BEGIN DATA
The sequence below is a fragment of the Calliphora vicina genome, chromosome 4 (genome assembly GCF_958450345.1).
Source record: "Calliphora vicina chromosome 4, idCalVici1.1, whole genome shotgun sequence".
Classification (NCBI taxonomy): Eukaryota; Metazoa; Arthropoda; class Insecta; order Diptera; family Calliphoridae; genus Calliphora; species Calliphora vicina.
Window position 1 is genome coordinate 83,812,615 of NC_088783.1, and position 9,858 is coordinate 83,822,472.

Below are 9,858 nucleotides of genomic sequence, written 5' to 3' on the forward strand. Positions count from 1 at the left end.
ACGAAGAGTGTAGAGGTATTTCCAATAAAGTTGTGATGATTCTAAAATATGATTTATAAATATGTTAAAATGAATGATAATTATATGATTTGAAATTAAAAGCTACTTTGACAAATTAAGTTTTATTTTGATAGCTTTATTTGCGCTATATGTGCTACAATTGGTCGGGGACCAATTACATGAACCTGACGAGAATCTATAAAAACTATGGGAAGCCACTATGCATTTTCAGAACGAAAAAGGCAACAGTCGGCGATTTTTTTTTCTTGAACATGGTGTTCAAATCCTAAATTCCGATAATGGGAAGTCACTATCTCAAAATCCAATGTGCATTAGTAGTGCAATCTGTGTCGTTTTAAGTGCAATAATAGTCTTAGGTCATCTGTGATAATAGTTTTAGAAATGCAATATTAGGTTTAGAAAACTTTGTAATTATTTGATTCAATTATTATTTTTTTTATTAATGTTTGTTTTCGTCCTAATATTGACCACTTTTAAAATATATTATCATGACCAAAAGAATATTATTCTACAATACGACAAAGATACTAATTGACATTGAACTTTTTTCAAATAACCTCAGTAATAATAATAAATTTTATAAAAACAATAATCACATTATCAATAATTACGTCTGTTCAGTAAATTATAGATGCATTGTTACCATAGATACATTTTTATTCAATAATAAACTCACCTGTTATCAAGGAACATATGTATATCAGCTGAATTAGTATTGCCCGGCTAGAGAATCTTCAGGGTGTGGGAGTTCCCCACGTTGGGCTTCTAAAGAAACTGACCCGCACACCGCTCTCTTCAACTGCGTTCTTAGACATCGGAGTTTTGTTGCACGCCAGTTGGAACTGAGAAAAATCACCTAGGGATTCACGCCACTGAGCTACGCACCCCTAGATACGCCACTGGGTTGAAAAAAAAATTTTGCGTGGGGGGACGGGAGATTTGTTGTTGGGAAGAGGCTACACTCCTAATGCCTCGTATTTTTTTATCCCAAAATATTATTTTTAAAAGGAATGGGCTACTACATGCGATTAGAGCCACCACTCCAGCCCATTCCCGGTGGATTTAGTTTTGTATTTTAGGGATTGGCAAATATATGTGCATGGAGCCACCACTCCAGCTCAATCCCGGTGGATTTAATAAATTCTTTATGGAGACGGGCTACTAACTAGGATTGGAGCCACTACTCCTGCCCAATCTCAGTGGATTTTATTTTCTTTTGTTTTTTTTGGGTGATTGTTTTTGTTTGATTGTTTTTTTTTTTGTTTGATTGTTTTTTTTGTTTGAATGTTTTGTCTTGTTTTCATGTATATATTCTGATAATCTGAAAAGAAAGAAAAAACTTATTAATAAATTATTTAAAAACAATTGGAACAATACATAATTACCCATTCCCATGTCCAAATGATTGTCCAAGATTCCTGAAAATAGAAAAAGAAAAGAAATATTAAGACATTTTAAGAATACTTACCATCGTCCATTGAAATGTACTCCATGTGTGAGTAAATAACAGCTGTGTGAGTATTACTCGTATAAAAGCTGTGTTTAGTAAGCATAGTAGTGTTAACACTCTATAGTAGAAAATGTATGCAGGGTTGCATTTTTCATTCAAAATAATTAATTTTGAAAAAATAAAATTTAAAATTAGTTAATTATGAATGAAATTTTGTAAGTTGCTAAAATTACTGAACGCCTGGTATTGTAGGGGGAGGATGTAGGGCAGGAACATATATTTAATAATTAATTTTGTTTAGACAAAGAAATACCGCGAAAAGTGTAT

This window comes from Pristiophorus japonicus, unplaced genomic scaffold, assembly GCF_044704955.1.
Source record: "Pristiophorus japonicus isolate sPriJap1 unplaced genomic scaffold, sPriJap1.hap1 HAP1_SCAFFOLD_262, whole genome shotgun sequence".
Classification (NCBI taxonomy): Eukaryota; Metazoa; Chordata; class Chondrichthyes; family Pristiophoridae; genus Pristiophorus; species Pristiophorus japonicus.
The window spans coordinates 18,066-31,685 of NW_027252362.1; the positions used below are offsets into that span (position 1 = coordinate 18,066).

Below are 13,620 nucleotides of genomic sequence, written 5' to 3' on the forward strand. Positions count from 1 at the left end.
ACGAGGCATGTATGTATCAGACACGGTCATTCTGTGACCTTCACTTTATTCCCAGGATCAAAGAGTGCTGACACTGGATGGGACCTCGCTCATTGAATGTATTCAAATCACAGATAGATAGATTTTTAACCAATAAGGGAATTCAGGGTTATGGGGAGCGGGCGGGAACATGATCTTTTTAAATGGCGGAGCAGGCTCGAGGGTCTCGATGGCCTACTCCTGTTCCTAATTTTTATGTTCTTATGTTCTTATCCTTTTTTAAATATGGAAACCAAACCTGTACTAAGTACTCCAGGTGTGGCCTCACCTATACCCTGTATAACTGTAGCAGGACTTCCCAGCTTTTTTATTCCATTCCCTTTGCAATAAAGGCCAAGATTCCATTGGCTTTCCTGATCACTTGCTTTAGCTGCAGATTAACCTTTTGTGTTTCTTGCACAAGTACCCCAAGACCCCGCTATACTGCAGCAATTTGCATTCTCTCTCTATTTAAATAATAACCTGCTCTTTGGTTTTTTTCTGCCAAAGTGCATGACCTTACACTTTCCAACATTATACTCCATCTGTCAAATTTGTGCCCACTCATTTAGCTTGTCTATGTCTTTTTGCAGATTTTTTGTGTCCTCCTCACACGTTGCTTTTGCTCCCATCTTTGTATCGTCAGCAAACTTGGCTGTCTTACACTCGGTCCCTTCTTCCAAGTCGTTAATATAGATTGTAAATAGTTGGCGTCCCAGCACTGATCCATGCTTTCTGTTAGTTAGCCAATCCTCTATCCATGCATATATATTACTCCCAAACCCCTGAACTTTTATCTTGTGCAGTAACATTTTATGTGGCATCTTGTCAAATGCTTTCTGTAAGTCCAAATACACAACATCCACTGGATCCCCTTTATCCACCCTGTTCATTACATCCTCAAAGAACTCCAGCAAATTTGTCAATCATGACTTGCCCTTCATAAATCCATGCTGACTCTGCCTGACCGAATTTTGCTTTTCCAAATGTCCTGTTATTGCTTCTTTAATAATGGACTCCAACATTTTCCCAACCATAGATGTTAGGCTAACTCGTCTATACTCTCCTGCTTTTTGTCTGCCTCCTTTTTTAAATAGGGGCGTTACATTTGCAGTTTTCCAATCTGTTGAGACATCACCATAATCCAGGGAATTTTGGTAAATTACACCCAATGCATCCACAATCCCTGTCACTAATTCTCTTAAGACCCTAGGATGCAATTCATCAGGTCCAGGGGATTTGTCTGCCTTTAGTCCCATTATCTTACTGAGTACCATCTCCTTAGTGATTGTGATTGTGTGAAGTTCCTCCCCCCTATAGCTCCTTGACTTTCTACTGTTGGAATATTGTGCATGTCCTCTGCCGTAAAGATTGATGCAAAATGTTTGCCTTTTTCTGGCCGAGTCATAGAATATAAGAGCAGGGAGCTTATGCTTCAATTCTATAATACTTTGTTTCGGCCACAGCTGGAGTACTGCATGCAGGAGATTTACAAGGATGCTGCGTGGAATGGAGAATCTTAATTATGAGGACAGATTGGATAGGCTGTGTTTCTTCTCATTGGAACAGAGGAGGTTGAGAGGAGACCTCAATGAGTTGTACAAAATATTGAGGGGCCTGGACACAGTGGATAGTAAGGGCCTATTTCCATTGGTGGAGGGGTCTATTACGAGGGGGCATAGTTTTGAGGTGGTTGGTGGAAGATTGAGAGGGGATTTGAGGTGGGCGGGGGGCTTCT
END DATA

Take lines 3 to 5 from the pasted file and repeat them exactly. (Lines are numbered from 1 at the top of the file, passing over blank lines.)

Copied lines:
Classification (NCBI taxonomy): Eukaryota; Metazoa; Arthropoda; class Insecta; order Diptera; family Calliphoridae; genus Calliphora; species Calliphora vicina.
Window position 1 is genome coordinate 83,812,615 of NC_088783.1, and position 9,858 is coordinate 83,822,472.

Below are 9,858 nucleotides of genomic sequence, written 5' to 3' on the forward strand. Positions count from 1 at the left end.